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Lohse hopes gift is win
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10/03/2003  8:08 PM ET 
Lohse hopes gift is win
Pitcher's birthday would be complete with victory
tickets for any Major League Baseball game
Kyle Lohse talks to reporters Friday about his matchup against Roger Clemens. (JIm Mone/AP)
MINNEAPOLIS -- Kyle Lohse spent his childhood idolizing power pitchers like Roger Clemens. But he also spent last October craving a chance to start a playoff game.

On Saturday, he receives one heck of a 25th birthday present, starting Game 3 of the American League Division Series opposite the Rocket. But to those who have seen him start after start for two years, it's something that was earned, not given.

"Last year was a tough situation for me," Lohse said, "knowing that I'd only come in in blowouts. This year, it means a lot to be looked upon as being able to pitch that third game. In a second full season, to be able to go in there and get that responsibility put on you, it means a lot."

It means plenty about how far Lohse has come in his sophomore campaign. Statistically, he backed up many of his 2002 achievements and helped establish his name with 14 wins. But beyond the numbers, he showed much of the maturity needed to take over a critical role in the Twins' present, let alone future.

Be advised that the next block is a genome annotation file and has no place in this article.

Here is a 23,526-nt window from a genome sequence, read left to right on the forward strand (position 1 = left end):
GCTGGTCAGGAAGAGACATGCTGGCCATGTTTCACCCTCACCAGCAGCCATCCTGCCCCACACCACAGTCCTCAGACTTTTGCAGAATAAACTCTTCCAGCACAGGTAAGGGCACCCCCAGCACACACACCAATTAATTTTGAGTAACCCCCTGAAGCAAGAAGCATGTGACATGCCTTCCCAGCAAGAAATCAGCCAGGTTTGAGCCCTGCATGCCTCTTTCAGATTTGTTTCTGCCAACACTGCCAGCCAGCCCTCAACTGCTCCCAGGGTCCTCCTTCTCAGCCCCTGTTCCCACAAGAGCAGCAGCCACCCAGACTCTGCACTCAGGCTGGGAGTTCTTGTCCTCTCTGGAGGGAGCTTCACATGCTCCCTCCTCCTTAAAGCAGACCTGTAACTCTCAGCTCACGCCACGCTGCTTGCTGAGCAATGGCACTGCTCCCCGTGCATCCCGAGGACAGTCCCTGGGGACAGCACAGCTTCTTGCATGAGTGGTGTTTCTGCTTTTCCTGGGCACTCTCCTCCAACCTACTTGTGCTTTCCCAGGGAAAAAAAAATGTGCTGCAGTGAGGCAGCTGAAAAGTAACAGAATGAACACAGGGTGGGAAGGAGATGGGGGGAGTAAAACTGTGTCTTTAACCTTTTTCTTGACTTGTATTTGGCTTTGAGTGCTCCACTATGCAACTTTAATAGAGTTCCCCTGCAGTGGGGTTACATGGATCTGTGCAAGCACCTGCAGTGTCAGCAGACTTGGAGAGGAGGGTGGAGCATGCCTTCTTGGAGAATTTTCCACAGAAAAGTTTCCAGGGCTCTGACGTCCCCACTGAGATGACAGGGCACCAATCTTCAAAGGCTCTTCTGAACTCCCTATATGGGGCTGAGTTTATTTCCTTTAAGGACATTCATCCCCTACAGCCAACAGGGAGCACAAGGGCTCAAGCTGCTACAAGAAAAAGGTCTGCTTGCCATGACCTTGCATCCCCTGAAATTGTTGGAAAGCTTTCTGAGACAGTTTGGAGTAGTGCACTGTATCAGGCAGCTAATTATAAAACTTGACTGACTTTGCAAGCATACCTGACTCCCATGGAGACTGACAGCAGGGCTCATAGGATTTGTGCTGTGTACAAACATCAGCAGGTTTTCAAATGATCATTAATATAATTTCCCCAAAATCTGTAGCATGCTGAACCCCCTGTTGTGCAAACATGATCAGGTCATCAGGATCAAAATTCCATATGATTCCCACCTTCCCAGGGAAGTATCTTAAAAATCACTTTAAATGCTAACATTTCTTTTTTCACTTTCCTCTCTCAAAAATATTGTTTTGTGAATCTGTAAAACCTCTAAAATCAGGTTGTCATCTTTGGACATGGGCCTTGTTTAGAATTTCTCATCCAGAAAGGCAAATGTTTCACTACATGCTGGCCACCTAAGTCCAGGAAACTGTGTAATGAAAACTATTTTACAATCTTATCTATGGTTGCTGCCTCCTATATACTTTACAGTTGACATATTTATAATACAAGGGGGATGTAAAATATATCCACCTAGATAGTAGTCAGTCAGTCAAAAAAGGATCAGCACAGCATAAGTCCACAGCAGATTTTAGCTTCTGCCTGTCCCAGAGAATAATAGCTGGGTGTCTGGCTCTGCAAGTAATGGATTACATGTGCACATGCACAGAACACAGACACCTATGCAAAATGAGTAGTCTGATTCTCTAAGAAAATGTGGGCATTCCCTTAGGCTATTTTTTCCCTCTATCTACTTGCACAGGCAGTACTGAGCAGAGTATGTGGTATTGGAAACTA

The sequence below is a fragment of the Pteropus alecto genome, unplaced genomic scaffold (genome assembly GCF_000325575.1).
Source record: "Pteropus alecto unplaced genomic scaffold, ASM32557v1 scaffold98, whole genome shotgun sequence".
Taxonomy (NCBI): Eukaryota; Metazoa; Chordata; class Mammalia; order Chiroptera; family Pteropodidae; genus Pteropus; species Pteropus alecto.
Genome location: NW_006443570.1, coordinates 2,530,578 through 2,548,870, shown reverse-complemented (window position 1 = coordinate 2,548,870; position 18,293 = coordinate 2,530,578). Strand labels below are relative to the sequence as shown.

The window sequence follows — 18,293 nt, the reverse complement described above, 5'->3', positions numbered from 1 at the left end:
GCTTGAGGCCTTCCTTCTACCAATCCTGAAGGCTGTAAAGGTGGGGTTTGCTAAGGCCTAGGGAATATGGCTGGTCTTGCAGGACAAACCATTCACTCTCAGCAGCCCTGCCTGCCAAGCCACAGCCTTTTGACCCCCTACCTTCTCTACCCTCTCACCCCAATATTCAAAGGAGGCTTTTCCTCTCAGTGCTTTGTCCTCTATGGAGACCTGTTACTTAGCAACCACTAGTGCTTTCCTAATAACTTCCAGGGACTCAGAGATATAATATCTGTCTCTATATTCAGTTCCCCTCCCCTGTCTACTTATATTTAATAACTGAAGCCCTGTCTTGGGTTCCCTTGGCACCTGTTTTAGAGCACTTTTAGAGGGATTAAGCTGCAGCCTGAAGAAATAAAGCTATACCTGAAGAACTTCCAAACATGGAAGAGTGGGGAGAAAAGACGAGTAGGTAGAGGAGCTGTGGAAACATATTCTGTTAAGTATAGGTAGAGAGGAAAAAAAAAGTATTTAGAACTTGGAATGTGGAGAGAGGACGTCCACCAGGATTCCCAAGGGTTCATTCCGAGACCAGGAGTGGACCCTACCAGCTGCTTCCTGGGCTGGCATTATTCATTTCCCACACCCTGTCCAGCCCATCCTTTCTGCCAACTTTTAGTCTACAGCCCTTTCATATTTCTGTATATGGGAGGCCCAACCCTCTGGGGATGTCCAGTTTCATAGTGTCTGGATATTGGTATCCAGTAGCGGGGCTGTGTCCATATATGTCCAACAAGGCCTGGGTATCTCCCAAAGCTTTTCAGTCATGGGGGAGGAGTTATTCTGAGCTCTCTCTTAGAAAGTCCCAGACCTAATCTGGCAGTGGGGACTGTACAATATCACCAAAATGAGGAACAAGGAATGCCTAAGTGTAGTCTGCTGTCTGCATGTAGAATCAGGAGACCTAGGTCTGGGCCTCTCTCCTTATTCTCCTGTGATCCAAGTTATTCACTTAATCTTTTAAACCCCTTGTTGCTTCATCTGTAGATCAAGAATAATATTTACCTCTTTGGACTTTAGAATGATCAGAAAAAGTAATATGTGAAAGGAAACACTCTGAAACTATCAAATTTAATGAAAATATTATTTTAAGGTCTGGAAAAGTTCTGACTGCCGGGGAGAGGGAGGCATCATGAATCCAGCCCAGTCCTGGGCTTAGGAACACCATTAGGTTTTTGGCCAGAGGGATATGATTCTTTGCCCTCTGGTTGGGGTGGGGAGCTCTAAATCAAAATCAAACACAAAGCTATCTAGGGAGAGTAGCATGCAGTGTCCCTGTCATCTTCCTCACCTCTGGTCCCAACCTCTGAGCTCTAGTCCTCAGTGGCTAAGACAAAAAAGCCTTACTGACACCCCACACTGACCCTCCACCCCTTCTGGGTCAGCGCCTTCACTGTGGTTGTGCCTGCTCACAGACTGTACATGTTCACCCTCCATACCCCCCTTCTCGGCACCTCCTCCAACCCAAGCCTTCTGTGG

He entered mid-June with three straight quality starts of at least eight innings. In the next six starts into the All-Star break, he never lasted more than five innings. To make matters worse, he never surrendered fewer runs than innings pitched in any of those outings.

    Kyle Lohse   /   P
Height: 6'2"
Weight: 200
Bats/Throws: R/R

More info:
Player page
Stats
Splits
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He tried to overthrow, and his pitches flattened out. He went 0-4, and the Twins lost all six games.

"I think it's more his location," manager Ron Gardenhire said. "Maybe he went through a tired part with a lot of innings. Mechanically, he was rushing a little bit, missing his spots, and not using all of his pitches as well.

"He's got a great arm, and his ball can do a lot of things when he pitches. When he starts trying to overthrow the ball, he gets into a little bit of trouble."

Much like the Twins came out of the break a changed team, Lohse emerged in the second half with the same form that fueled his breakout season in 2002. He took some velocity off his fastball and regained some movement, while his teammates' offensive support allowed him to leave with a lead in all but two starts over the second half.

By hitting a career best in wins, Lohse earned something he couldn't last year despite a 13-8 record -- a postseason start. He pitched five scoreless innings of relief over the Twins' entire October run last year. Now, he'll go in front of a packed Metrodome awash in homer hankies.

"Lohse is a guy that didn't get to pitch in the postseason last year a whole lot," catcher A.J. Pierzynski said. "He was disappointed, very disappointed. And now he comes in and gets to start against Roger Clemens and in the Metrodome, in the playoffs ... and he's going to be a little excited. We all are going to be."

Jason Beck is a reporter for MLB.com. This story was not subject to approval by Major League Baseball or its clubs.



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